2021 marks the 45th anniversary of the T-80, one of the most powerful combat vehicles of the Cold War. In this regard, it is interesting to find out whether there is a future for this heavy gas turbine monster, writes the American edition of Military Watch.
The T-80 was developed on the basis of the T-64 MBT, but unlike the T-72, a lighter and cheaper version, the T-80 was expensive and heavy. This tank was intended exclusively for the USSR military and was not exported until the collapse of the superpower.
It is the world's first gas turbine-powered tank, which has given it both advantages and disadvantages. The combat vehicle turned out to be hardy, effective and tenacious in the harsh Arctic climate. However, the tank came out "gluttonous" in terms of fuel and operating costs, however, this is not surprising.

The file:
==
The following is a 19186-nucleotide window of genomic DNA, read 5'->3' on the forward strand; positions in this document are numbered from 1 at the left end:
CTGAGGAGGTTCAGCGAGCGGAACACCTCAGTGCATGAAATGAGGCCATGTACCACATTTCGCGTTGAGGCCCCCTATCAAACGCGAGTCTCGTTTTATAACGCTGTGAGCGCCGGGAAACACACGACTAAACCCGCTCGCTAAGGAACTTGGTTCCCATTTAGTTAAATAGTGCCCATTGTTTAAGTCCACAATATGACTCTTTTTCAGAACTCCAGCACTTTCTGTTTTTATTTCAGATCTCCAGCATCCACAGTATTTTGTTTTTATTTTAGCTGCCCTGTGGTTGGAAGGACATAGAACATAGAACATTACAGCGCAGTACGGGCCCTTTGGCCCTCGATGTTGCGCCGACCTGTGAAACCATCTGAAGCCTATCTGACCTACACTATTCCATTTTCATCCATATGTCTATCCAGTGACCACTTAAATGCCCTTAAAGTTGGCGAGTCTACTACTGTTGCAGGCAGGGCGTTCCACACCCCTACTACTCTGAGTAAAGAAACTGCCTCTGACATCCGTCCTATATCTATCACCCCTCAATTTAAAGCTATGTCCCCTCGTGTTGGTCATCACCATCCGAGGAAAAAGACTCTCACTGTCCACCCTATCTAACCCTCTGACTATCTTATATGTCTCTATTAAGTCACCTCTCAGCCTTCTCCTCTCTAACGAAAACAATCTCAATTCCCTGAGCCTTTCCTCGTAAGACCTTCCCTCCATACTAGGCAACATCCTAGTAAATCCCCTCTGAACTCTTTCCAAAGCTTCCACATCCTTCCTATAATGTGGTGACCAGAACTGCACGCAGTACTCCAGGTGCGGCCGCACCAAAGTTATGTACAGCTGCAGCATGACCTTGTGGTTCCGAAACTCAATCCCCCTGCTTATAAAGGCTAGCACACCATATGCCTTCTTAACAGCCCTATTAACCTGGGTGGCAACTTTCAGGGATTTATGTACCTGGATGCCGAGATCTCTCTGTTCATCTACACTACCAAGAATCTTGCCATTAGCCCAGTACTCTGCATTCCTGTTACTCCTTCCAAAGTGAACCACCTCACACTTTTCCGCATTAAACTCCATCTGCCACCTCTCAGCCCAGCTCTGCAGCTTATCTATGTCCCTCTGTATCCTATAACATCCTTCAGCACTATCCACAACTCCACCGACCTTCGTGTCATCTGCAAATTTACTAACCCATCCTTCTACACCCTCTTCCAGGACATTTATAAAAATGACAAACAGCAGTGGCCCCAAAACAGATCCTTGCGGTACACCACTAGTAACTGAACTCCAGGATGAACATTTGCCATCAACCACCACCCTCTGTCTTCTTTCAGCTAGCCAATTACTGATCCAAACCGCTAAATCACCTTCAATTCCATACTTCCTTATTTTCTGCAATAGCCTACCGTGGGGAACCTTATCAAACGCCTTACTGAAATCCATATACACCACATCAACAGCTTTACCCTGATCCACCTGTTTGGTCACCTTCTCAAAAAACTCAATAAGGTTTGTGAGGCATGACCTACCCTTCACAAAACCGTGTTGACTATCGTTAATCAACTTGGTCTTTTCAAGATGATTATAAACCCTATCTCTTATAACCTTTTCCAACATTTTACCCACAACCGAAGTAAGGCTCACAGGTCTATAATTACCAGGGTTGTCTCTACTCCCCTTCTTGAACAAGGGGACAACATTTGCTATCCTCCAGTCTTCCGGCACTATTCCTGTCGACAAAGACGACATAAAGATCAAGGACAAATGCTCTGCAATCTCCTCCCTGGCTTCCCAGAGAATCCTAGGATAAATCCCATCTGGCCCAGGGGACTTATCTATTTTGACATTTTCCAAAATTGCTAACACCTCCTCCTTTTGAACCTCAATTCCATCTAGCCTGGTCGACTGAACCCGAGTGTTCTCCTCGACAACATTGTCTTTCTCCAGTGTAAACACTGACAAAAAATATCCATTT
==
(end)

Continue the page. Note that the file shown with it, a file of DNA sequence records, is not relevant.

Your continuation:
It was equipped with a 125-mm 2A46 smoothbore gun, which could fire both conventional ammunition and guided missiles. One of its features is the highly reliable "Basket" autoloader, which has reduced the crew to three.
Over the past decades, the design of the tank has undergone a number of changes. The combat vehicle has acquired a large variety of equipment with many functions. The T-80BVM can safely boast that it was developed for the T-90. For example, reactive armor "Relikt", an improved 125-mm cannon 2A46M-4, a new FCS, improved composite armor, gunner's sight PNM "Sosna-U" and other equipment.
About 330 T-80BV units and 150 T-80BVM units remain in service with Russia. Moreover, the Russians are stubbornly modernizing the T-80BV to the BVM version. The development of the Arctic gave a second life to these tanks. It is on the T-80 variants that Russian troops in the Far North rely to a large extent, whose power units can tolerate the harsh climate normally.
The collapse of the USSR prevented an ambitious program of re-equipping the tank with a new 152-mm cannon to increase firepower. But the unique suitability of the T-80 for work in extreme climatic conditions means that it will remain in service with Russia, at least until the end of the 2040s, improving in the process of operation, summed up the publication from the United States.